4.Develop a Study Plan. First things first: students need to know when a test will take place, the types of questions that will be included and the topics that will be covered. From there, your student should create a study plan and allow ample time to prepare – there’s nothing worse than cramming the night before an exam. You can help by buying a wall calendar and asking him or her to assign topics and tasks for each day leading up to a due date or exam. Setting goals for each session is also key to success. If your child needs some help developing a study plan, our study skills program is a great resource! Our tutors will work with your child to develop an individualized plan that fits his or her needs, while instilling effective time management tips and organizational skills.

5.Think Positively. Being in the right mindset can make all the difference. Encourage your child to think    positively when studying or heading into an exam and by all means, avoid catastrophic thinking. Help your student turn negative statements like, “I’ll never have enough time to get a good grade on this exam,” into positive ones like, “I began preparing later than I should have but I put together a comprehensive study plan and will be able to get through the material prior to the exam.”

6.Create a Study Group. Working in groups can help students when they’re struggling to understand a concept and can enable them to complete assignments more quickly than when working alone. Keep groups small and structured to ensure the maximum benefit to participants and reduce distractions.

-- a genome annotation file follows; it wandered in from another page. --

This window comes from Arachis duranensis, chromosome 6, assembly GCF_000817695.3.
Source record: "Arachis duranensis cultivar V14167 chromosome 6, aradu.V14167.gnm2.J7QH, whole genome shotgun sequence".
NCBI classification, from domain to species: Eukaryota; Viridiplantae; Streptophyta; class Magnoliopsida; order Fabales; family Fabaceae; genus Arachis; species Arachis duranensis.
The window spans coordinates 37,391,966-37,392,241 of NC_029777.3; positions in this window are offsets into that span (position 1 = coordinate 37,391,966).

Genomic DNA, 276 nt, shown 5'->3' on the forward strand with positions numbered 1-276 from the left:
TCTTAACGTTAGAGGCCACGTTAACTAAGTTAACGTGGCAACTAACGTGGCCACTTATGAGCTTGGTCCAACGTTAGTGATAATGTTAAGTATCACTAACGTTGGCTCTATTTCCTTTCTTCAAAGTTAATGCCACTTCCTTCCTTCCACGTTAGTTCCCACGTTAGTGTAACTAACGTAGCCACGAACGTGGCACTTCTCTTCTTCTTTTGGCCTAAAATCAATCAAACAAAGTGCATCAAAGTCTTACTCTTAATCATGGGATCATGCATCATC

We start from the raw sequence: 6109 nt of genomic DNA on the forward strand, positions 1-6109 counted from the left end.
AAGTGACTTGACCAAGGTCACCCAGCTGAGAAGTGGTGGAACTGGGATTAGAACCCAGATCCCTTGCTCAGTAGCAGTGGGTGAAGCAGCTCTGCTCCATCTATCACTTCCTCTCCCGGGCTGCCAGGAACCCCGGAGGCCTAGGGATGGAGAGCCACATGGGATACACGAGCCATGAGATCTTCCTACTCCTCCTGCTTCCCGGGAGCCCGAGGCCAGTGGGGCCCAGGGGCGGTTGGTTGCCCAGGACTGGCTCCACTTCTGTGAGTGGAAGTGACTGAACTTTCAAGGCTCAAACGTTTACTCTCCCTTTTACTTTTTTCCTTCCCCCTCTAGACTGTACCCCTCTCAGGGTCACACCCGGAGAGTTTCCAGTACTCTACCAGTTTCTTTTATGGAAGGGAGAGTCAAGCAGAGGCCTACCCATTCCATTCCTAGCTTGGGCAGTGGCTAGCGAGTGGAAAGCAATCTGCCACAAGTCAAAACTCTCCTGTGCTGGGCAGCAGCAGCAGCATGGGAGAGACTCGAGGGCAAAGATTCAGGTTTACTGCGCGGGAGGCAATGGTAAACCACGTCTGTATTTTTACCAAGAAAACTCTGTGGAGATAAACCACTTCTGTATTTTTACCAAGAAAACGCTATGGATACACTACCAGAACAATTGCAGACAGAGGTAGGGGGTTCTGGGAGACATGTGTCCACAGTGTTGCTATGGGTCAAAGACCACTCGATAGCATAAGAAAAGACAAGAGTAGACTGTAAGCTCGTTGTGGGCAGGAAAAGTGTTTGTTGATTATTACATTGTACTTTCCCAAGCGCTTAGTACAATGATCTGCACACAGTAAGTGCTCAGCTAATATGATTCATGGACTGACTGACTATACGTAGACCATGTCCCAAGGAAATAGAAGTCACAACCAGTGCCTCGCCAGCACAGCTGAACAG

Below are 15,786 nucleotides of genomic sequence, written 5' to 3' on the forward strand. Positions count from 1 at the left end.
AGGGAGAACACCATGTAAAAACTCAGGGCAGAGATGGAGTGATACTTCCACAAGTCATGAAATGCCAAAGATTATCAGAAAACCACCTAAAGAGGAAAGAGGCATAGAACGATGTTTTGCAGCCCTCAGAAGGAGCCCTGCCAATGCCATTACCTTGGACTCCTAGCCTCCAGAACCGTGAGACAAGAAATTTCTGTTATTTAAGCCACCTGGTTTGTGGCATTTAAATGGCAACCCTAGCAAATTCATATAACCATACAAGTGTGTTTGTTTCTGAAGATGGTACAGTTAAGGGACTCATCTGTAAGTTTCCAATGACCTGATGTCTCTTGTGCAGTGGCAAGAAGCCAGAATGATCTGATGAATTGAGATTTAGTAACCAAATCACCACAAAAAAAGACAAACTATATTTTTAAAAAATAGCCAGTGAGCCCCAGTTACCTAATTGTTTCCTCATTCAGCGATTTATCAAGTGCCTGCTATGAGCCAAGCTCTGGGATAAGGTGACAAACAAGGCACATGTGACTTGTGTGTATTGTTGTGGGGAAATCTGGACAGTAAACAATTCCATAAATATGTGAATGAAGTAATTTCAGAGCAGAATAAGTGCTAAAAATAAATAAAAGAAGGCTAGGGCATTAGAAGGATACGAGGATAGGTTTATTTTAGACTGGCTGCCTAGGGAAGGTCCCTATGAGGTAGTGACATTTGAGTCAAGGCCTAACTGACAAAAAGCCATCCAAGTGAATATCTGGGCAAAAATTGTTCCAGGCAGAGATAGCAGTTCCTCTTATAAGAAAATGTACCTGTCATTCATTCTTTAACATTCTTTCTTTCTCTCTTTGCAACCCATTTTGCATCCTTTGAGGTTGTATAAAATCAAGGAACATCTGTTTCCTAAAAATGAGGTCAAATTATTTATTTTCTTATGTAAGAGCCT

7.Practice Active Listening. It’s important for students to concentrate and avoid distractions when an instructor is presenting. Some tips to share with your child include: try concentrating on the main points being made, think about what the speaker is saying and pay attention to how things are said (gestures, tone of voice, etc.). They should avoid talking or thinking about problems when listening. If a teacher says, “This is important” or “I’ll write this on the board,” there’s a good chance students will see the concept on an exam.

8.Review Test-Taking Strategies. It is normal for your son or daughter to feel stressed when taking an exam. However, there are certain strategies that will help him or her manage the stress and do his or her best on the exam. First, make sure that your child arrives on time and tries to stay relaxed. Students should be sure to read all of the directions on the exam and pace themselves so as not to feel rushed. You can let your child know that it’s OK to skip around on a test, if allowed, as he or she may be more comfortable with certain topics than others.

9.Read Actively. It’s all too easy for students to skim over an assigned book chapter and not know the main points of what they just read. Help your student to practice active reading by asking him or her to note the main idea of each passage and look up unfamiliar words or concepts. Make an outline of the chapter or create flow charts and diagrams that help map out the concept at hand. After each section, have students write a summary in their own words and come up with possible exam questions.

10.Look to the Future. For some students, college may seem like an intangible event in the very distant future, but in reality, it isn’t so far off. Starting early can be an immense help in navigating the college admissions process. Be sure to get organized, set goals with your child and have regular check-ins to assess progress